“It has been our idea to give the Negro traveler information that will keep him from running into difficulties, embarrassments and to make his trips more enjoyable.”-Victor H. Green & Company, “The Negro Motorists Green Book”
I know I’m mad late with this post, but who said remembrance of Black History should only be contained to the shortest month of the year…
One evening, after a very stressful day at work, I decided to take myself on a dinner and movie date. My movie of choice: Green Book (shout out to executive director, Octavia Spencer). While many people criticized the “White Savior” theme or “Hollywood version” of racism displayed throughout the movie, I still enjoyed watching and was even moved by certain parts. So much so, that I felt compelled to do some research about who Dr. Don Shirley was, explore the dynamics of the relationship between white immigrants and blacks in the 1960s, and of course dive into the importance of the Green Book.
I really believe that the Green Book somewhat sparked the desire of travel for blacks. And in today’s society, the desire to travel has definitely been embedded in “Millenial” culture. There are so many black travel guides, blogs, photographers, influencers that quench their wanderlust. Showing that its ok to travel, meet new people, see new things, experience different cultures, and support black owned business all over the world. The world is so much bigger than the cities we live in. And it’s only right that we all have the OPPORTUNITY of wanderlust.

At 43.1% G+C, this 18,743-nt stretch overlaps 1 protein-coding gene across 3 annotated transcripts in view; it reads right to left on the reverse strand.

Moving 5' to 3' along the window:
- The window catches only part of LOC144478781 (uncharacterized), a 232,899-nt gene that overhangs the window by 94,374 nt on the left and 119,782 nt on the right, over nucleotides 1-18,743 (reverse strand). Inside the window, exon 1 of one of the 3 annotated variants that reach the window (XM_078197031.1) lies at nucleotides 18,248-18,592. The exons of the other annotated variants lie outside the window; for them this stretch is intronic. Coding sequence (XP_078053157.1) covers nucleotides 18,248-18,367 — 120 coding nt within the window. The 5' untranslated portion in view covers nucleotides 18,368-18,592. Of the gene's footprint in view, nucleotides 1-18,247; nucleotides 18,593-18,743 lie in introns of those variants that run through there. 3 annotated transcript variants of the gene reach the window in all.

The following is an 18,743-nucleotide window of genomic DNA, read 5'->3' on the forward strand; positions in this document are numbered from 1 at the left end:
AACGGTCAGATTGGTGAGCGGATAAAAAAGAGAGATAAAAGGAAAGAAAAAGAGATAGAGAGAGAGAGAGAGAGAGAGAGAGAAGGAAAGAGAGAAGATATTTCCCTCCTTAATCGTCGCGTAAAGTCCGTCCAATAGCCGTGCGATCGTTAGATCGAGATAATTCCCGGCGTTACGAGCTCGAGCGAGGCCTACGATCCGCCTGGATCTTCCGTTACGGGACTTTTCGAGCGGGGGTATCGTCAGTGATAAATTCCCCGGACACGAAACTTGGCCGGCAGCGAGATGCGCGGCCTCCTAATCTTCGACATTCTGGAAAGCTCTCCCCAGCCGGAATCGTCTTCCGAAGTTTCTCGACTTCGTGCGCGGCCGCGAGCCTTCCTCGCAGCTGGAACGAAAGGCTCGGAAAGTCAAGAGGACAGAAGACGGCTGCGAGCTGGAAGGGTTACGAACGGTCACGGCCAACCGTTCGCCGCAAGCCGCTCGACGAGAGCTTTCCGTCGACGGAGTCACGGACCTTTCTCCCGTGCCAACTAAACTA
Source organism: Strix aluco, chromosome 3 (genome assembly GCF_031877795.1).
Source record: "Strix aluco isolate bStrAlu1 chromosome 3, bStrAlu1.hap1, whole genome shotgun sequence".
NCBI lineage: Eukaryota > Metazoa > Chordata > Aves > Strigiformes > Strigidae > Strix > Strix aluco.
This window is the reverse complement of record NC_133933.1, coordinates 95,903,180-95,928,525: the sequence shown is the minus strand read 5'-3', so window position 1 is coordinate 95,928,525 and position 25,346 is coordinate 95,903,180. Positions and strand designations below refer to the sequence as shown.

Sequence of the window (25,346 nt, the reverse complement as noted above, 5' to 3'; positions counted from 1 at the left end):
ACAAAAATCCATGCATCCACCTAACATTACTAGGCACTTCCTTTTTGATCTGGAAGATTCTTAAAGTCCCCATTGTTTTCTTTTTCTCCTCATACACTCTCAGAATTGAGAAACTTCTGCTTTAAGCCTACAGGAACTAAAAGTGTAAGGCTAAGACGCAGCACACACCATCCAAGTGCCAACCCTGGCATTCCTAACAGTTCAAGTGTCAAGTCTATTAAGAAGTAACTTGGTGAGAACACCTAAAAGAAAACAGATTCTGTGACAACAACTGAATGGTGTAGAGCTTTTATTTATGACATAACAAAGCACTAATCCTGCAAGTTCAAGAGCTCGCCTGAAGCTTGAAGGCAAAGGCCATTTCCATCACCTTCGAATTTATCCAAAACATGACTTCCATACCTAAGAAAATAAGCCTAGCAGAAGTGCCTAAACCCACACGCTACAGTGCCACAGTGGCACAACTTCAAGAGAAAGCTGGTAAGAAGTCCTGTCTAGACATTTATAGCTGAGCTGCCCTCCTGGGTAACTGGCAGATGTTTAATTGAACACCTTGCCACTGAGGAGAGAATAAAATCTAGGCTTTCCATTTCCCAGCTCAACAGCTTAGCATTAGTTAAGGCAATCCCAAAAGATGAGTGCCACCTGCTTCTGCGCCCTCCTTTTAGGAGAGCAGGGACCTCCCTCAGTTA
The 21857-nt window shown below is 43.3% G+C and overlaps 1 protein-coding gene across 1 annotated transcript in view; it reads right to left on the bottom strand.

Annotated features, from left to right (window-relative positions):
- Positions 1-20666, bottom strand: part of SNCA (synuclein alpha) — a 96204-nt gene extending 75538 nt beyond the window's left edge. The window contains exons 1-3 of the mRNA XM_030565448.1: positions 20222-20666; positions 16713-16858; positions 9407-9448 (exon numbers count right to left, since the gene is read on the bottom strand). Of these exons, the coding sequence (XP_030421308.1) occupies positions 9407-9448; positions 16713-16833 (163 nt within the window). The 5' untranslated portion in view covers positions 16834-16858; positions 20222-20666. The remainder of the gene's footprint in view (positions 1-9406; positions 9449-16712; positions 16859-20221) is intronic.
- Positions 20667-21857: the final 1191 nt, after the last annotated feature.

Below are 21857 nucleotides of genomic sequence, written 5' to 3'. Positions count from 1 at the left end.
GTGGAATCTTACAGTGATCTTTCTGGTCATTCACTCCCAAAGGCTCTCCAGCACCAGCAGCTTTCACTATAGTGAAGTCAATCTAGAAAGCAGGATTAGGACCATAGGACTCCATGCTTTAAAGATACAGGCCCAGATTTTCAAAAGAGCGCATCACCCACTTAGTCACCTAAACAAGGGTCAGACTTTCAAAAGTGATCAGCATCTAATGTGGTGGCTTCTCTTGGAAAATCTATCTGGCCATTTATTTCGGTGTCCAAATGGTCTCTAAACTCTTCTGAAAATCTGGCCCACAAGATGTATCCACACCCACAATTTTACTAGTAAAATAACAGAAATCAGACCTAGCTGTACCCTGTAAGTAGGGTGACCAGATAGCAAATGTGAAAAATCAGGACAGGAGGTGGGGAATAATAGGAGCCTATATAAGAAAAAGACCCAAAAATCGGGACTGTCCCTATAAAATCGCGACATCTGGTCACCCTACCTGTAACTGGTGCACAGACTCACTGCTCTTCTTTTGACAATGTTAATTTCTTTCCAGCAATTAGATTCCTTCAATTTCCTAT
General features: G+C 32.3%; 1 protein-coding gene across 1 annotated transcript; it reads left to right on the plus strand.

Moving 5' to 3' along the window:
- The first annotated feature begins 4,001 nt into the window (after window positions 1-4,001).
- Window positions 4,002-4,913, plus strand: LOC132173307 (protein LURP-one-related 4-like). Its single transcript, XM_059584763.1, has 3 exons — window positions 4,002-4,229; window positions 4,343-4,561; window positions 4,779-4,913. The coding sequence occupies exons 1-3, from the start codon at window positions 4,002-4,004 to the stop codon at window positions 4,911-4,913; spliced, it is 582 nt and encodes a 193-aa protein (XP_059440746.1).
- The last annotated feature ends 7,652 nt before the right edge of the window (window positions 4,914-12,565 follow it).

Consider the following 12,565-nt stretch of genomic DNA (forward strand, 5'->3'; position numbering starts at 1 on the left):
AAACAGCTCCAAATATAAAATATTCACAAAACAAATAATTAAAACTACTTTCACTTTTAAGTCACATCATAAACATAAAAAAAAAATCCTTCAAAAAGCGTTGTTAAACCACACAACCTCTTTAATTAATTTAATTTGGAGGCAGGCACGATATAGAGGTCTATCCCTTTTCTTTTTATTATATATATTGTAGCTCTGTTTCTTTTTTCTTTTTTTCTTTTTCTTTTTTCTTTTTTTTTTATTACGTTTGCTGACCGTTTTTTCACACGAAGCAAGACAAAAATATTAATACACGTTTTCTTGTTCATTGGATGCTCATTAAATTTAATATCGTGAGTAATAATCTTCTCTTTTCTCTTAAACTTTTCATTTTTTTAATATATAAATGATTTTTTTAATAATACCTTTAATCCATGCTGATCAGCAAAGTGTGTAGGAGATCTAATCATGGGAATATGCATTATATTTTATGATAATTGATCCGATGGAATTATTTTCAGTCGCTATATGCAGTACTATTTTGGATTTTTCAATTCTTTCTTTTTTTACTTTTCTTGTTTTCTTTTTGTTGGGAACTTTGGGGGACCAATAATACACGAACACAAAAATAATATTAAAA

From the 1930s to 1960s, black drivers used Victor Green’s Negro Motorist’s Guide to travel across the country and find places that were “black friendly” to eat, sleep, and play, without the threat of experiencing racism, mistreatment, or embarrassment (alot of places being women owned). In the South, there was blatant racism, with “White Only” and “No Blacks allowed” signs, but in the North is was more subtle. There were no signs hanging in windows which, I’m sure, made it hard to determine what places were safe and which ones were not. But one can just tell when their presence is not welcome.
The dangers of driving on back roads, across state lines, through lynch mobs and past sun down towns (towns where only white citizens were allowed after dark), probably discouraged many blacks from traveling. But the Green Book provided information on knowing rights in certain states, and black owned/friendly stops.
Side Note: Did You Know? Senate JUST RECENTLY passed a bill making Lynching a Federal Offense. When I say recent I MEAN December of 2018 recent. Ain’t that crazy. It basically took over a CENTURY for that law to pass. But think about it, there had to be something to replace slavery…and there has to be something replacing lynchings…(ie: racial profiling – Driving While Black [DWB], prison, police brutality)…. but alas, another post for another day…
After integration, black owned businesses were essentially competing with White owned establishments that now welcomed blacks. Thus, forcing a loss in business for black owned establishments. Only 1/3 of the places originally published in the Green Book are still occupied. Hopefully, in this resurgence of black ownership and entrepreneurial enterprise, people will revive these businesses or create new ones in their place.
As a subsidiary to this movie, “Green Book: Guide to Freedom” by the Smithsonian, gave great insight to the importance of this book. So much so that I actually bought a copy of the 1962 edition of the book. As my interest in traveling grows, I thought it essential to have this piece of history. I look forward to continuing my travels and learning more about my history in the process, and not just during Black History Month.